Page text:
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Justice: What's the Right Thing to Do?

Justice: What's the Right Thing to Do?

Paperback Farrar, Strauß and Giroux

By (author) Anne T and Robert M Bass Professor of Government Michael J Sandel

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  • Publisher: Farrar, Straus & Giroux Inc
  • Format: Paperback | 308 pages
  • Dimensions: 137mm x 208mm x 25mm | 295g
  • Publication date: 17 August 2010
  • Publication City/Country: New York
  • ISBN 10: 0374532508
  • ISBN 13: 9780374532505
  • Edition statement: Reprint
  • Sales rank: 4,106

Product description

"For Michael Sandel, justice is not a spectator sport," "The Nation"'s reviewer of "Justice "remarked. In his acclaimed book--based on his legendary Harvard course--Sandel offers a rare education in thinking through the complicated issues and controversies we face in public life today. It has emerged as a most lucid and engaging guide for those who yearn for a more robust and thoughtful public discourse. "In terms we can all understand," wrote Jonathan Rauch in "The New York Times," "Justice ""confronts us with the concepts that lurk . . . beneath our conflicts." Affirmative action, same-sex marriage, physician-assisted suicide, abortion, national service, the moral limits of markets--Sandel relates the big questions of political philosophy to the most vexing issues of the day, and shows how a surer grasp of philosophy can help us make sense of politics, morality, and our own convictions as well. "Justice "is lively, thought-provoking, and wise--an essential new addition to the small shelf of books that speak convincingly to the hard questions of our civic life.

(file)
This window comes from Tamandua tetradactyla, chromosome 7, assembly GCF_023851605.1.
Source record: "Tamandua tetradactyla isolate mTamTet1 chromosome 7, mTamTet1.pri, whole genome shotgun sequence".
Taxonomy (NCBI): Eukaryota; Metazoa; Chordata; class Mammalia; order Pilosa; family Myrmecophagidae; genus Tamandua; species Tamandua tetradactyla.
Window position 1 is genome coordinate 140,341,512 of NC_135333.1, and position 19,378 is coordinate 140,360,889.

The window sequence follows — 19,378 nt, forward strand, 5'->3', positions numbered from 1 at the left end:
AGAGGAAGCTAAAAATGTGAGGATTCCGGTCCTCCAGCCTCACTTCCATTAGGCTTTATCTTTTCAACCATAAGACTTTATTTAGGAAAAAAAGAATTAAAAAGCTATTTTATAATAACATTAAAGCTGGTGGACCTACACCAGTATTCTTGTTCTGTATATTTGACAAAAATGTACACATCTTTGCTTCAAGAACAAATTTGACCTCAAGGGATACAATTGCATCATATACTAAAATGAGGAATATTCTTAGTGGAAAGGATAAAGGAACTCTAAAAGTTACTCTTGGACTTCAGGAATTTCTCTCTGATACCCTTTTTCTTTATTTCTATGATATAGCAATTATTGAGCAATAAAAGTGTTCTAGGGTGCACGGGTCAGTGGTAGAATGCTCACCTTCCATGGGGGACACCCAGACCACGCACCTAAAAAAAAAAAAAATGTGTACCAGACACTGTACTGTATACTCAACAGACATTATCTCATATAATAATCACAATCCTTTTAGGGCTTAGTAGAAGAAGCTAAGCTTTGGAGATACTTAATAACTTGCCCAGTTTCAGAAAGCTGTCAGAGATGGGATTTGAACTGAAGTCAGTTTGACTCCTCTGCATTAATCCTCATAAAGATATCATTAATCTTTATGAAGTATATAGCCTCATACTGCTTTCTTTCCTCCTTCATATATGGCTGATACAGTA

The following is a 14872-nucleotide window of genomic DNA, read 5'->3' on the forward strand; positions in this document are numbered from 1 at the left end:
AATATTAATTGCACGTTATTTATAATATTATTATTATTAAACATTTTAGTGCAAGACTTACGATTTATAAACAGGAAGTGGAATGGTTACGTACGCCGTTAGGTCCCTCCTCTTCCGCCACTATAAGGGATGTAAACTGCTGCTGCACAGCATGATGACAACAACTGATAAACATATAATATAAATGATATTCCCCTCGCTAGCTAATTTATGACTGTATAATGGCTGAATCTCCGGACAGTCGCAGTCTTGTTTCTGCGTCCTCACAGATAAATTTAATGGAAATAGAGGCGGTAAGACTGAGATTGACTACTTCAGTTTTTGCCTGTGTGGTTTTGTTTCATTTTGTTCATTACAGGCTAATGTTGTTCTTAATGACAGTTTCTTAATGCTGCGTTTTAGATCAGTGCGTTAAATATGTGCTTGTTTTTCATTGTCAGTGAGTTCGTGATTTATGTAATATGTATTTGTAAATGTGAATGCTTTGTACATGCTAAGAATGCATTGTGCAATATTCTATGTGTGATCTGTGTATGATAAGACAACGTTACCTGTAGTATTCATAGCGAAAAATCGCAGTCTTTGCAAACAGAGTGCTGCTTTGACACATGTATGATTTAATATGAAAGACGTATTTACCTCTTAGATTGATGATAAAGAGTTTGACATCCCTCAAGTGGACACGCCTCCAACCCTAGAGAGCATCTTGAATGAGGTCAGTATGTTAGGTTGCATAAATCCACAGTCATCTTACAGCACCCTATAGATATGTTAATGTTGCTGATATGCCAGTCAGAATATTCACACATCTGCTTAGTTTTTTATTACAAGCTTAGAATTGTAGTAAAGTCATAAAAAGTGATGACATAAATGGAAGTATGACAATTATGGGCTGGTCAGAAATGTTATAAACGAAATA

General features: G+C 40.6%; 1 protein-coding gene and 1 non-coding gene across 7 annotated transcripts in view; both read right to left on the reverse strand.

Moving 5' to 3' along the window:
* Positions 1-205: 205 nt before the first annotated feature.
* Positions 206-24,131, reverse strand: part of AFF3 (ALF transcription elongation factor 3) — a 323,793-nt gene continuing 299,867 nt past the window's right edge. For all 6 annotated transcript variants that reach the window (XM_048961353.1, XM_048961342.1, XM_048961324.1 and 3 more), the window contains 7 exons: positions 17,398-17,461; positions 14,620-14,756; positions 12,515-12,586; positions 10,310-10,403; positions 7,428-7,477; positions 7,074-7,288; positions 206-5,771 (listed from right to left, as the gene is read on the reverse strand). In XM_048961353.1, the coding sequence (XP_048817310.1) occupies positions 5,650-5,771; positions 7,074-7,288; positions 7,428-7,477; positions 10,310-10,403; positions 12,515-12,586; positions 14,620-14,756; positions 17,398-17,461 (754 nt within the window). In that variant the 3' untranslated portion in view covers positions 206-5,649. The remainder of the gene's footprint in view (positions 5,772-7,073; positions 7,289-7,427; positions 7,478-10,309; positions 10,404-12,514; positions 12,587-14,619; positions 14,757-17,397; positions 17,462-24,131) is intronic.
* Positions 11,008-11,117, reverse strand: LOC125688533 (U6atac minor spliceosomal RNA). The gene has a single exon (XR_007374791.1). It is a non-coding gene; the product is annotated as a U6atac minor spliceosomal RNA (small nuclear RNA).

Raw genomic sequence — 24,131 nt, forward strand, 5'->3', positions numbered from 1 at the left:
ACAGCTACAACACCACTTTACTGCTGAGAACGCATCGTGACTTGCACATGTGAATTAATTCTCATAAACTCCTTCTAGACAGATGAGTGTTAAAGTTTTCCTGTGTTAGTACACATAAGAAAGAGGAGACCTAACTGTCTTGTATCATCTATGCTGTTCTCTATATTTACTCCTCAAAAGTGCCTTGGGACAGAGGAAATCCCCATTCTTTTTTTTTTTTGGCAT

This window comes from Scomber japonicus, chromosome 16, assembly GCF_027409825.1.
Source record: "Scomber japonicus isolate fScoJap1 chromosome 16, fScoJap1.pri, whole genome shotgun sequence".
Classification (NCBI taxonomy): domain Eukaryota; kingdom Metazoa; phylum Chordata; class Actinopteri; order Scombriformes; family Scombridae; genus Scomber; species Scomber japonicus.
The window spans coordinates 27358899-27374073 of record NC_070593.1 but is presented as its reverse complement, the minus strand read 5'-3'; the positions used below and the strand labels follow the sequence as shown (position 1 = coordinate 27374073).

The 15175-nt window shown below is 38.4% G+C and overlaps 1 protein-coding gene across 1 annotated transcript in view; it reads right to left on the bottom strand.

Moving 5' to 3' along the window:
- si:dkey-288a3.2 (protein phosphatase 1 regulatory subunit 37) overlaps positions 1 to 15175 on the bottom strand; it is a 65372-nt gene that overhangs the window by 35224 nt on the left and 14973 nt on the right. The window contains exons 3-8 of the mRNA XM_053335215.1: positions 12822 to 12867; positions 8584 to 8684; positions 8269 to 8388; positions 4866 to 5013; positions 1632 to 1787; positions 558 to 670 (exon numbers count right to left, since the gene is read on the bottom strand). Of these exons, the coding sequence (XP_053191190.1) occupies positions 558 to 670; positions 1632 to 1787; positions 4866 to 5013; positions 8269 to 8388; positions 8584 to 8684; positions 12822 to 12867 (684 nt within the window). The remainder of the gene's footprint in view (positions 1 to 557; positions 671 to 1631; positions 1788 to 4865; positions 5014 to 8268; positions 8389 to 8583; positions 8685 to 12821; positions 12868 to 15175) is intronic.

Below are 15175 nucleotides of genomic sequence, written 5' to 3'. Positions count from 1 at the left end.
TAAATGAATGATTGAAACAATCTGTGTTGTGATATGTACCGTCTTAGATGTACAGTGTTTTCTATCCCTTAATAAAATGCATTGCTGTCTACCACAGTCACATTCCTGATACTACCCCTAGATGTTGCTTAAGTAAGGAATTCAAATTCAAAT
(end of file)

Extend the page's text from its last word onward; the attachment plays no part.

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Author information

Michael J. Sandel is the Anne T. and Robert M. Bass Professor of Government at Harvard University, where he has taught since 1980. He has taught his undergraduate course "Justice" to more than 15,000 Harvard students over the years, and video footage of the course was adapted into a PBS television series. Sandel graduated summa cum laude from Brandeis University and received his doctorate from Oxford University, where he was a Rhodes Scholar. He served on the George W. Bush administration's President's Council on Bioethics. He lives in Brookline, Massachusetts.

Review quote

[Sandel] "The most famous teacher of philosophy in the world [has] shown that it is possible to take philosophy into the public square without insulting the public's intelligence." --Michael Ignatieff, "The New Republic" "Michael Sandel. . . is currently the most effective communicator of ideas in English." --"The Guardian" "This book is absolutely indispensable for anyone who wants to be a good citizen. It shows how to balance competing values, a talent our nation desperately needs nowadays." --Walter Isaacson, author of "Benjamin Franklin: An American Life ""More than exhilarating; exciting in its ability to persuade this student/reader, time and again, that the principle now being invoked--on this page, in this chapter--is the one to deliver the sufficiently inclusive guide to the making of a decent life." "--"Vivian Gornick, "Boston Review ""Sandel explains theories of justice . . . with clarity and immediacy; the ideas of Aristotle, Jeremy Bentham, Immanuel Kant, John Stuart Mill, Robert Nozick and John Rawls have rarely, if ever, been set out as accessibly . . . In terms we can all understand, "Justice" confronts us with the concepts that lurk, so often unacknowledged, beneath our conflicts."" --"Jonathan Rauch, "The New York Times""Sandel dazzles in this sweeping survey of hot topics . . . Erudite, conversational and deeply humane, this is truly transformative reading." "--Publishers Weekly, starred review""A spellbinding philosopher . . . For Michael Sandel, justice is not a spectator sport . . . He is calling for nothing less than a reinvigoration of citizenship." "--"Samuel Moyn, "The Nation""Michael Sandel, perhaps the most prominent college professor in America, . . . practices the best kind of academic populism, managing to simplify John Stuart Mill and John Rawls without being simplistic. But Sandel is best at what he calls bringing 'moral clarity to the alternatives we confront as democratic citizens' . . . He ends up clarifying a b